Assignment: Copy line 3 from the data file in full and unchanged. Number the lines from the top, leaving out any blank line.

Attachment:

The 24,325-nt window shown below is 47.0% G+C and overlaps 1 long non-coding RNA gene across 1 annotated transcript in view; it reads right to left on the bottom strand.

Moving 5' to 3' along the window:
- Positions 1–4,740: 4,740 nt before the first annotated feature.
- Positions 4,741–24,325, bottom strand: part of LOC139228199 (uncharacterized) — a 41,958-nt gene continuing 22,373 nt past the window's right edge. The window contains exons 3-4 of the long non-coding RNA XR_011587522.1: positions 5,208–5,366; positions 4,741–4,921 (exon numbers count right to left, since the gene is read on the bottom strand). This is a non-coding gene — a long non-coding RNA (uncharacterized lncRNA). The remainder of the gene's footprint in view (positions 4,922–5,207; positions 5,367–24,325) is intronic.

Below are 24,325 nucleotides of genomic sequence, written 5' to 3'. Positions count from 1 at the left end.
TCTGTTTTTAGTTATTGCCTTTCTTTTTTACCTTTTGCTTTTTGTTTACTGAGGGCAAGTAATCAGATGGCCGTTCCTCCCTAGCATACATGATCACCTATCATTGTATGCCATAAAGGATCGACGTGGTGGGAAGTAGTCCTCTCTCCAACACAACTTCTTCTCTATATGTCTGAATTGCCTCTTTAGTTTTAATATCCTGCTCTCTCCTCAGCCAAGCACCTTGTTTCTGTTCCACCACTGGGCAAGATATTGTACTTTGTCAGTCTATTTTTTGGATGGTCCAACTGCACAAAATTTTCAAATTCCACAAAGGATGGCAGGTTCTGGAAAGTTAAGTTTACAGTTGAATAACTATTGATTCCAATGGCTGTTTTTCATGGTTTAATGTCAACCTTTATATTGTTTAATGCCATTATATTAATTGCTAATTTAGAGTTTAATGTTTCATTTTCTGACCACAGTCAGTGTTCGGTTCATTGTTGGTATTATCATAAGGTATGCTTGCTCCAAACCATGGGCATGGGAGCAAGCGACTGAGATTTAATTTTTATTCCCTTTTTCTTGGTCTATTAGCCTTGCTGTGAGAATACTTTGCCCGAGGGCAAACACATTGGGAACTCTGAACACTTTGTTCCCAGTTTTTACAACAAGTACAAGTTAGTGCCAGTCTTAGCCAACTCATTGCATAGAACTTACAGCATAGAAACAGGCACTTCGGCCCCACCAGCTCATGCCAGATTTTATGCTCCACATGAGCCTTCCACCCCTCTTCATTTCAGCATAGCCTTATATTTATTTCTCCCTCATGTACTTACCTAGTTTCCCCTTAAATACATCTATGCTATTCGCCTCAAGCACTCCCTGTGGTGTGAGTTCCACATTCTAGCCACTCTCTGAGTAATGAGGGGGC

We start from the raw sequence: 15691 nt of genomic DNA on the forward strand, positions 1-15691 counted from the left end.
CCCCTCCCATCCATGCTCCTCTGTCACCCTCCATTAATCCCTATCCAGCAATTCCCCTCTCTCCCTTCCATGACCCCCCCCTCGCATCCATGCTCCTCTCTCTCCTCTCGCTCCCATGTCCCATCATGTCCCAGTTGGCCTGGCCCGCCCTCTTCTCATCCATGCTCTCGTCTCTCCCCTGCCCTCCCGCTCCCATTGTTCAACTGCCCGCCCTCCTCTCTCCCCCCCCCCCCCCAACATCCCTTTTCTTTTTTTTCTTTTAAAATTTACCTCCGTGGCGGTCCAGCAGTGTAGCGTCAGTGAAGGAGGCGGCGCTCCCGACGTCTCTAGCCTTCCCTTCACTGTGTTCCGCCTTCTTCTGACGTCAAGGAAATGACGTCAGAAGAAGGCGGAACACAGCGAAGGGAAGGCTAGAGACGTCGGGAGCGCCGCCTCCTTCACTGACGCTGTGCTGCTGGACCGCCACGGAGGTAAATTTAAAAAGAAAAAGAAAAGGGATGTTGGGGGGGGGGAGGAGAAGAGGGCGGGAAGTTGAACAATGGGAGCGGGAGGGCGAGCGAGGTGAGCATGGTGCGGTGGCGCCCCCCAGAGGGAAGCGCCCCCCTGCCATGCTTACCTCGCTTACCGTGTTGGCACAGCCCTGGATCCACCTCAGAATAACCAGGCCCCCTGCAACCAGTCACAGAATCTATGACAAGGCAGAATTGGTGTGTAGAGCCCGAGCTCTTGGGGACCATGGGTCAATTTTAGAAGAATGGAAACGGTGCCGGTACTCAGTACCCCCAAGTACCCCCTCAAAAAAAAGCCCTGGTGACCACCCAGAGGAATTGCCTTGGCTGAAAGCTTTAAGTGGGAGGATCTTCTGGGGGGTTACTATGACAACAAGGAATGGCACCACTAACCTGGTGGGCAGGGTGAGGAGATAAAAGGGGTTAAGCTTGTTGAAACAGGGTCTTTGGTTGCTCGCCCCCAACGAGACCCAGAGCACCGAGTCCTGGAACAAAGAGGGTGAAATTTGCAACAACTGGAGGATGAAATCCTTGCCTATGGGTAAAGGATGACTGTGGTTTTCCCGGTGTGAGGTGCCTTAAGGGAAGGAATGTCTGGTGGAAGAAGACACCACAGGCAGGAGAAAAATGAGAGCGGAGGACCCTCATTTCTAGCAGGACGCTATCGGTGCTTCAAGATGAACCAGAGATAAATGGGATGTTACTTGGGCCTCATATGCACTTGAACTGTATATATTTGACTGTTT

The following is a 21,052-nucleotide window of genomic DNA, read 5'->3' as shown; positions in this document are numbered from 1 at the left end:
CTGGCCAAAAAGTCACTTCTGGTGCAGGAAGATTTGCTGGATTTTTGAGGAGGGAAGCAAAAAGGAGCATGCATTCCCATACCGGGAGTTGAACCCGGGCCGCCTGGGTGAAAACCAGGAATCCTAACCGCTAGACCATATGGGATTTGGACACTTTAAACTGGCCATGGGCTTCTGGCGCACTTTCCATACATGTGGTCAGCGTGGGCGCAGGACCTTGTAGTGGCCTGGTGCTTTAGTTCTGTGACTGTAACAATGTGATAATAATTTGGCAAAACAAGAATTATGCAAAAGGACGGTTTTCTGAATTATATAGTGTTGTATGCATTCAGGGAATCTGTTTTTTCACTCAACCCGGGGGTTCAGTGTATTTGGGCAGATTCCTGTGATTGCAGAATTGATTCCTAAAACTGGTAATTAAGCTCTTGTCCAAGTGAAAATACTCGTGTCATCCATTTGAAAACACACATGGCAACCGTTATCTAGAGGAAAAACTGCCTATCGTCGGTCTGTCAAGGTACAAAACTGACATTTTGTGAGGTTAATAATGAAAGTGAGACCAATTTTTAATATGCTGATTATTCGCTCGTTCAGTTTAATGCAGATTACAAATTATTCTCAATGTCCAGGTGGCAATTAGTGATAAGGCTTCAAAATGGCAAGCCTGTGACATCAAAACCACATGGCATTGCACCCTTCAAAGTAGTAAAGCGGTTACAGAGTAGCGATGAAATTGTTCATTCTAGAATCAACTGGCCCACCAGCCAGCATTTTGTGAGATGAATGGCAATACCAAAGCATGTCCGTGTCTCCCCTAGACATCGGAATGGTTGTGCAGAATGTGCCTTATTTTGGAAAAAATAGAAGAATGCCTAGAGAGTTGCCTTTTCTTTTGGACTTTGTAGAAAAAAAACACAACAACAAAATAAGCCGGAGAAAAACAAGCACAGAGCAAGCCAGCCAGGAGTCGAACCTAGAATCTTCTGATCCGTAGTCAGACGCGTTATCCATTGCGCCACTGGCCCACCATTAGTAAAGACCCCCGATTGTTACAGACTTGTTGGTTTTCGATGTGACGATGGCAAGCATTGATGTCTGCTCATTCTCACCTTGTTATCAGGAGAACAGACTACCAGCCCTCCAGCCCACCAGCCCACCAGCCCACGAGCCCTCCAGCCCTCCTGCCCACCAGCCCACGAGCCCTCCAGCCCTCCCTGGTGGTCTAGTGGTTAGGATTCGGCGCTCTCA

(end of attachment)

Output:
- Positions 1–4,740: 4,740 nt before the first annotated feature.